“SLAVERY BY Another Name,” a book by Wall Street Journal senior correspondent Douglas A. Blackmon, won a 2009 Pulitzer Prize for its historical account of the exploitation of African American prisoners in Southern states from the late 19th century until World War II. But the state of Alabama seems to regard the book as not so much a great work of nonfiction as a potential security threat.

Officials with the Alabama Department of Corrections barred Mark Melvin, an inmate in its Kilby Correctional Facility, from acquiring the book. They cited Paragraph (V)(G)(4)(a) of Alabama Department of Corrections Regulation Number 448, which states that a piece of incoming mail or other material “may be determined to be a threat to the security of the institution” if it could “reasonably be considered” to be “an attempt to incite violence based on race, religion, sex, creed or nationality.”

Mr. Melvin, through his lawyers at Alabama’s Equal Justice Initiative, sued corrections officials last month in federal court, claiming the officials engaged in “censorship” in violation of his First Amendment rights. “Defendants’ decision to ban the book was based on their desire to restrict access to information about historical racism in the Southern United States and is not reasonably related to a legitimate penological purpose,” the complaints asserted.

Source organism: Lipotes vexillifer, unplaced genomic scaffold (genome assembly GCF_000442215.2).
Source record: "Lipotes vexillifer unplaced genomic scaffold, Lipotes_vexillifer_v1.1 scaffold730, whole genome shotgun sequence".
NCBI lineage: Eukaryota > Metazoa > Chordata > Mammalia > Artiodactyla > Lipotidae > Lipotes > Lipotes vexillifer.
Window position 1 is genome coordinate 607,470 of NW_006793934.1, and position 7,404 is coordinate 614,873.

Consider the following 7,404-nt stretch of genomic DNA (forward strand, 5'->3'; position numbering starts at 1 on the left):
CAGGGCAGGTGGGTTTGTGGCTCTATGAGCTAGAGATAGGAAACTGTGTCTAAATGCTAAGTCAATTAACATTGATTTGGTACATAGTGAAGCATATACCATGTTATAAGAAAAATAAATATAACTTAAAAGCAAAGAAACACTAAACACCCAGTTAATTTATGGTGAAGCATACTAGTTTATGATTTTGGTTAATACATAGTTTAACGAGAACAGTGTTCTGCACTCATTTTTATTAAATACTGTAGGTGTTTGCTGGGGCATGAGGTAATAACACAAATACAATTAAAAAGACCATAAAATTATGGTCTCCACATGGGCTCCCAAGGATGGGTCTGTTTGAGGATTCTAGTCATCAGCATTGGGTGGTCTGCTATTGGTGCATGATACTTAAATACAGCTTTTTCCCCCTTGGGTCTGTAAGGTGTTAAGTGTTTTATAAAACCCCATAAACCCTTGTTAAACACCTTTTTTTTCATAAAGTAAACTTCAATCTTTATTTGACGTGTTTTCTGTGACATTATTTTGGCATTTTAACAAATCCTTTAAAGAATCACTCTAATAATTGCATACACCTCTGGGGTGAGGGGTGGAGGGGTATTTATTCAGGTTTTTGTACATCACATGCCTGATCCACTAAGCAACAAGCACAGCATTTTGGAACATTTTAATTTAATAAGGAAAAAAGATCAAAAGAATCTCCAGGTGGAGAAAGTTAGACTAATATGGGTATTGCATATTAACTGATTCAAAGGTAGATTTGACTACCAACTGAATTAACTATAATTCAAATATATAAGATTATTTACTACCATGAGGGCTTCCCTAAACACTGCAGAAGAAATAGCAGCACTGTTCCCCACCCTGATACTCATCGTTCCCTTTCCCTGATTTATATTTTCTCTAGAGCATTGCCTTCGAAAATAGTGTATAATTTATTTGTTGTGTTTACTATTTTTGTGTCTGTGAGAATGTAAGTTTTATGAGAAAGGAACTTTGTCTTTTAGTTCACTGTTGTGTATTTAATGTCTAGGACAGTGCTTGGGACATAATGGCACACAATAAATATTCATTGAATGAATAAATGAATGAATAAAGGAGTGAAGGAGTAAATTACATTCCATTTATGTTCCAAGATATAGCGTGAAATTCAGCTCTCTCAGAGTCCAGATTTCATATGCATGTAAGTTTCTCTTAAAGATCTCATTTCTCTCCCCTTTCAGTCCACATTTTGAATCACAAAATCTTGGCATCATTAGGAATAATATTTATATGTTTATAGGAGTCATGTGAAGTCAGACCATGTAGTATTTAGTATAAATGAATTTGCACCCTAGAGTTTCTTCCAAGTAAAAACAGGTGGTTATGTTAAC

Mr. Melvin, who is white, is serving a life sentence for his role in a murder committed when he was 14; he is now 33. He has worked in the prison library and, according to his lawyer Bryan Stevenson, reads up to five books each month. Mr. Stevenson procured the book for Mr. Melvin.

Prison officials must have substantial flexibility to maintain order. Inappropriate or incendiary material should be banned, whether it relays bomb-making instructions or promotes violence between racial groups. “Slavery by Another Name” does not qualify as either. It is instead a meticulous work that memorializes a post-Civil War period in American history when African American men were arrested — sometimes on trumped-up charges — and forced to work for wealthy locals. It is not hard to see how reading about the injustices of this deeply regrettable era could stir up emotions, but there is no reason to believe that it will incite violence. If “Slavery by Another Name” is off-limits, is there anything prison officials could not bar?

Rather than banning the reading of such books, prison officials should be celebrating the fact that inmates endeavor to better themselves from reading this type of quality material. Mr. Melvin, for example, may one day find himself back in the community at large. The more educated he is, the better chance he will have to live a productive and law-abiding life.